Tuesday, December 30, 2014

Why Sci Fi

A couple of days ago, I mentioned that I was getting into sci fi gaming. For most of my gaming career, sci fi received virtually no attention. Most of the time (especially in the ‘90s) I preferred historical. I did not dislike sci fi. I adored Star Wars when it came out (although I was far less excited about the later movies) and I religiously watched Star Trek. Playing the Star Wars: The OldRepublic MMO RPG spurred an interest in sci fi gaming. I realized that the genre had a few advantages

1.      Open Ended – when devising a historical (or even imagi-nations) or fantasy RPG campaign, I am strongly tempted to map out as much of the setting as possible. This approach can quickly derail the campaign as I pour my energies into preparing rather than gaming. I learned from the Star Wars MMO that a sci fi campaign does not need detailed maps. It is very easy to just plop a planet where needed without having it mapped out first. After all, the galaxy is a big place so the mapmakers may have easily overlooked that planet that seemed to have sprung out of nowhere.
2.      Substitutable – This dawned on me as I was developing my spaceship battle rules, which are modeled after WWII naval battles. With some imagination, practically any historical (or fantasy) conflict could be reproduced using sci fi minis. Want to do Jutland in commemoration of the 100th anniversary of WWI? Pull out your spaceships. Gallipoli could become a landing on a hostile planet. Using this approach, you don’t have to paint up new forces each time you get the itch to do a new period. Just convert it to a sci fi scenario.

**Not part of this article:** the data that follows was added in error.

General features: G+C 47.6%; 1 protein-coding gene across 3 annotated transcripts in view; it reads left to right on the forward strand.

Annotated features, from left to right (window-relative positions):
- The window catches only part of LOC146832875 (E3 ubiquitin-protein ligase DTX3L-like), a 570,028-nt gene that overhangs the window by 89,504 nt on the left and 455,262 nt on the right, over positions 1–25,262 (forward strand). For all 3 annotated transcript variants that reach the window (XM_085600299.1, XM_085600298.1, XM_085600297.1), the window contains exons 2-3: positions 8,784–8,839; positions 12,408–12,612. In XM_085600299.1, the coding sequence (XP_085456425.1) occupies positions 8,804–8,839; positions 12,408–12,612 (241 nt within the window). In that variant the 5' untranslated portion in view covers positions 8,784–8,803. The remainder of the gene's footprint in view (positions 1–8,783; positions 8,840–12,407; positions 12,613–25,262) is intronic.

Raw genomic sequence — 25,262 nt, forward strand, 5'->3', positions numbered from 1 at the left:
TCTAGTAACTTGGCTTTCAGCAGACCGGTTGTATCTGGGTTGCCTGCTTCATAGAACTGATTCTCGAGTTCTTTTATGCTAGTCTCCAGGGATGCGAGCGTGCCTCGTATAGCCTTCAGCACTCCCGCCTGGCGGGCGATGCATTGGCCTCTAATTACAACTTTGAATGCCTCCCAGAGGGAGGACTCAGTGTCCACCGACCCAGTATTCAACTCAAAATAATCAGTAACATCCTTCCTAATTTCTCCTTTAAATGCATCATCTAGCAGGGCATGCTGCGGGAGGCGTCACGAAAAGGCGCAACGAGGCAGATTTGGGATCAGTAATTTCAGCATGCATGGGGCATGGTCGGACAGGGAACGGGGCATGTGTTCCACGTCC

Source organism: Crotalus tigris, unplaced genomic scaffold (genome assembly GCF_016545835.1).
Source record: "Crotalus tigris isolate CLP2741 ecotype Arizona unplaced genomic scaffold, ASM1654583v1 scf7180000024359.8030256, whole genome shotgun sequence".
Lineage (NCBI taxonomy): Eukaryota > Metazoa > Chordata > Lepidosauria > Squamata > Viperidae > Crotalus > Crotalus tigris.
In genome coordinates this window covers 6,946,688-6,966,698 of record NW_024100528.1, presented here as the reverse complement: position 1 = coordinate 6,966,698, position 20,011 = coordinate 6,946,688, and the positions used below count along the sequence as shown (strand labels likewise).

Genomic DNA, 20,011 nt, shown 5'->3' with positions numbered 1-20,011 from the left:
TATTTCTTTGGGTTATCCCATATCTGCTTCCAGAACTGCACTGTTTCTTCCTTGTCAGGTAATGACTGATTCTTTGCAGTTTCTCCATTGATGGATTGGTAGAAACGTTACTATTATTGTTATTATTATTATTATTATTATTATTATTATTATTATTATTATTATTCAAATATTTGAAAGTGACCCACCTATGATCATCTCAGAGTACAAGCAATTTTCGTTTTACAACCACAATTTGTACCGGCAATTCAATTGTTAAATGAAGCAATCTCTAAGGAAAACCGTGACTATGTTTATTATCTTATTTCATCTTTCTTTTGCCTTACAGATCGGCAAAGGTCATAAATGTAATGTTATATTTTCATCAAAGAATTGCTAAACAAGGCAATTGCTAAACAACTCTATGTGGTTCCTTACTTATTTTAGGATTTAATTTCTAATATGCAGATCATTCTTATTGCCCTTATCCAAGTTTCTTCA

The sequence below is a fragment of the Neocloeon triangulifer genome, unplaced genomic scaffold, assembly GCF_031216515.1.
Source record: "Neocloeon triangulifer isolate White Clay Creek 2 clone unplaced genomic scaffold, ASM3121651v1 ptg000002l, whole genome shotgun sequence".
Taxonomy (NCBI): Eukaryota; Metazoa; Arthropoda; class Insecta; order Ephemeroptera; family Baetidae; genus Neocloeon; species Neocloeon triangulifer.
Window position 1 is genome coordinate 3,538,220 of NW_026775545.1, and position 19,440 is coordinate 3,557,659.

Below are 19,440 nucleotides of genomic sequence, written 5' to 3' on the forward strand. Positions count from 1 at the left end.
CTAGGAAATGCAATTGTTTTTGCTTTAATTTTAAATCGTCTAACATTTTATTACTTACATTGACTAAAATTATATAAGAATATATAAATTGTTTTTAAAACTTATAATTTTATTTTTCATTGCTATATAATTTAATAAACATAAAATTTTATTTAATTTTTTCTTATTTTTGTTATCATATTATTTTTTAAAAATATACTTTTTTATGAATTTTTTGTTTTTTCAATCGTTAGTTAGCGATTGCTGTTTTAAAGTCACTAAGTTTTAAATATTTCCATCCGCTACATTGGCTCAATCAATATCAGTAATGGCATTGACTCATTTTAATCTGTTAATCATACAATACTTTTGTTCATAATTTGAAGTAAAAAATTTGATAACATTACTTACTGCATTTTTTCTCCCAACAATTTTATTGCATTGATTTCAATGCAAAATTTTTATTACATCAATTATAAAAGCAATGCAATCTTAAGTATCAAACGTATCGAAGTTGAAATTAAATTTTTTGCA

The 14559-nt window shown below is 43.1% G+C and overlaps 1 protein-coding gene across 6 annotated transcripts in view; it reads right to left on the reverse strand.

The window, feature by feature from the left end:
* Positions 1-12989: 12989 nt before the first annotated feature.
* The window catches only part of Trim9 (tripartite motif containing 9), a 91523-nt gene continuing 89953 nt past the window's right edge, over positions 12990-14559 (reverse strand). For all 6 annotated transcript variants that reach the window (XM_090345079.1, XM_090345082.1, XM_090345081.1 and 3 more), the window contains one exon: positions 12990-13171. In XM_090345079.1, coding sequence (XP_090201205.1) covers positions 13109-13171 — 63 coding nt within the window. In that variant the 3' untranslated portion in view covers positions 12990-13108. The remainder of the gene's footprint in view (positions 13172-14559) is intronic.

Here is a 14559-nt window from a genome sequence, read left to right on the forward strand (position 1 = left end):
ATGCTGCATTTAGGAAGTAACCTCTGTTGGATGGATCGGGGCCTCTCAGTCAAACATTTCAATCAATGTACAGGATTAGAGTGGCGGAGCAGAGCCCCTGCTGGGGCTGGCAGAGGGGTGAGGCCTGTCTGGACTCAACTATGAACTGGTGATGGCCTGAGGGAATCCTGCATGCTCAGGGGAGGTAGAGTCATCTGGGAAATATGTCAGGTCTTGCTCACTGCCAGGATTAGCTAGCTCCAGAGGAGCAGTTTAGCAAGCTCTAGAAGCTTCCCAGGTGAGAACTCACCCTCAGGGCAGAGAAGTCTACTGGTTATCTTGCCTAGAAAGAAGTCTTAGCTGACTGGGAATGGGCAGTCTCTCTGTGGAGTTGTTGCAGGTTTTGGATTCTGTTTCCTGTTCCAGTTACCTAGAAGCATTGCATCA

3.      Accuracy Not Needed – You never have to worry about someone criticizing the historical accuracy of your miniatures (unless you use a pre-existing setting, i.e. Star Trek. I just find it so much easier to create my own universe). You can also take a science fantasy approach, which allows you to ignore some science as well. In my universe, spaceships can easily jump across half a galaxy in little time; I just don’t worry how.
4.      Scratch Building – because you don’t have to worry about historical accuracy, you can get by with simple scratch built forces (like I did with my navies and armies). This saves money.

Overall, I am finding that sci fi is easier than any other genre.

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